Cooling market puts Ascent’s expansion into lower gear

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Mexico has been a hotspot of development for Ascent Global Logistics recently, but weaker market demand has seen the company become more cautious with investments and M&A activity, while its freighter arm has suffered from reduced yields.

Ascent Global Logistics has been expanding in Mexico. With the recent addition of branches in Monterrey and Guadalajara, its footprint there has grown to about 250 people in six offices, flanked by investment in facilities along the border with the US and aviation maintenance in Laredo.

In addition, the Michigan-based provider of expedited logistics services, acquired by an affiliate of investment firm HIG Capital from Elliott Investment Management last year, has deepened its partnership with one of the largest Mexican cargo airlines.

“At the moment the one bright spot in terms of where we’re doing better than last year is Mexico,” says Ascent chief executive Paul Martins. Both business and the customer base in this lane have been growing for the company, which ranked 29th on the Top 50 US 3PL list of Armstrong & Associates last year.

Flows between the US and Mexico have been going strong on a rising tailwind of nearshoring as American as well as European and Asian manufacturers establish or expand production facilities in Mexico. For Ascent this has translated into robust demand at a time when most other lanes have witnessed a slowdown from the surge in business triggered during the pandemic.

By the latter part of last year the automotive sector, one of the key focus areas for Ascent, finally got on top of its supply chain and inventory issues that had required frequent expedited moves and charters, but the industry’s cross-border flows with Mexico have continued to be strong. Border closures and service issues on the railways have raised demand for air transport solutions.

The overall retreat of demand and pricing from the highs of 2022 has brought down yields for USA Jet, Ascent’s freighter arm, though.

“We fly the same number of trips at much lower yields,” says Martins. “The theme of the day is fiscal discipline and organic growth.”

The drop from the spike of 2021/22 was inevitable, but the extent of the ‘snap-whip’ effect has been unprecedented, he remarks, adding that the strengthening of the market should take some time. He reckons that the second quarter will be a little better than the first and that the second half of the year should begin to usher in a better balance in yields and demand.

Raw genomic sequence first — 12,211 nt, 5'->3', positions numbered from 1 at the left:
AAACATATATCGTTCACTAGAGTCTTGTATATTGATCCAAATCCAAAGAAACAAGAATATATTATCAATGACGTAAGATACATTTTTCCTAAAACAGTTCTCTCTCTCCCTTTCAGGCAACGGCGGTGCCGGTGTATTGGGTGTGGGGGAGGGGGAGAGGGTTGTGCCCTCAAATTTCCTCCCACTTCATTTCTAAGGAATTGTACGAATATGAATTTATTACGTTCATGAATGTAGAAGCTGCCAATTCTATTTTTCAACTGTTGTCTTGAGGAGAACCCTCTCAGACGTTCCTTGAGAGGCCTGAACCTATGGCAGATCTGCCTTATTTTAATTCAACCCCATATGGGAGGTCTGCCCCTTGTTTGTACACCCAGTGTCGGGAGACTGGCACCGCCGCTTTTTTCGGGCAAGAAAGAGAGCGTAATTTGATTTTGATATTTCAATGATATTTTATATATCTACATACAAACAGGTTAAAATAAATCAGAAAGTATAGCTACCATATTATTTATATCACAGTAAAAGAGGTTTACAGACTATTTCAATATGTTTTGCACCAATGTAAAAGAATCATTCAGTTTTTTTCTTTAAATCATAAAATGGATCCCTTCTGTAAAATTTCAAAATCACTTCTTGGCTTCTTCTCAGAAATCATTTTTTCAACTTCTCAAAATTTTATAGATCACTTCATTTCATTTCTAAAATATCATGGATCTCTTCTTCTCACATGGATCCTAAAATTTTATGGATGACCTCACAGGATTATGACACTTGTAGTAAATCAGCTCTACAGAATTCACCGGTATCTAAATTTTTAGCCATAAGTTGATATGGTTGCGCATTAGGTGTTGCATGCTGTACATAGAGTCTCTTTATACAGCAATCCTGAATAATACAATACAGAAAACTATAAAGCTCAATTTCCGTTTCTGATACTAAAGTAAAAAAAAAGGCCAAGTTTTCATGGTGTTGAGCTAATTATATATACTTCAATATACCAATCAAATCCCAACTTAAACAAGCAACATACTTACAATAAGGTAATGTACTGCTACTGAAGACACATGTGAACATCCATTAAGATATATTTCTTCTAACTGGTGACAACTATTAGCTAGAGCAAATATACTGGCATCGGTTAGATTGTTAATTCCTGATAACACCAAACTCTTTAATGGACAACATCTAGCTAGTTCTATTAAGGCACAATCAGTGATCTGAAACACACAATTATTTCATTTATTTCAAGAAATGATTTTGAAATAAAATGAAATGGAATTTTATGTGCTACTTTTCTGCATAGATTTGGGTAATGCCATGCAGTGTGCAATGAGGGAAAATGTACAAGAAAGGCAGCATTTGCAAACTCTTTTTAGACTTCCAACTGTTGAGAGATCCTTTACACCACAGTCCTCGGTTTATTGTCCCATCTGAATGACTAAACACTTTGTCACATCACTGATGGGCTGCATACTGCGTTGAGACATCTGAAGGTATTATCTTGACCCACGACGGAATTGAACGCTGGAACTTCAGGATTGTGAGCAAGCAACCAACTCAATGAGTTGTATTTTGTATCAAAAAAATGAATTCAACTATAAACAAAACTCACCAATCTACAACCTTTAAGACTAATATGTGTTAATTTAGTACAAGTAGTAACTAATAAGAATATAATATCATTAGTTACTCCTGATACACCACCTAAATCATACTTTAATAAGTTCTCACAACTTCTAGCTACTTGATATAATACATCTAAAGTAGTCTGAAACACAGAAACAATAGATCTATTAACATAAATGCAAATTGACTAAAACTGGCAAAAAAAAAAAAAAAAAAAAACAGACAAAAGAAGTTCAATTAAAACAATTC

In response to the weaker market conditions, Ascent’s broad expansion drive has shifted into a lower gear. It is still moving ahead with plans for geographic expansion and broadening its portfolio, though.

Historically focused on the automotive and industrial sectors, where it serves major manufacturers, it is extending its mission-critical offerings into the aerospace and critical healthcare verticals.

This move, which was initiated by Martins as he took over the reins last summer, has already yielded results with airlines and aerospace manufacturers. In the healthcare sector it takes longer to gain traction, he remarks.

At this point, much of the activity is around the recruitment of industry experts and a gap analysis of how Ascent’s capabilities match with the idiosyncratic requirements of shippers in this vertical.

The company’s diversification strategy can take a few pages out of the playbook of Martins’ previous work. An industry veteran who started out with UPS, he moved from the chief executive position at MNX, a specialist provider of time-critical services for healthcare firms, to Rock-it Cargo in 2019 and diversified the live events logistics firm’s range into the sports, high-end auto and film sectors.

Photo: Ascent Global Logistics

While Ascent is adding people and resources to its fold, its plans for strategic acquisitions of companies have been reined in while the market is slow and money expensive.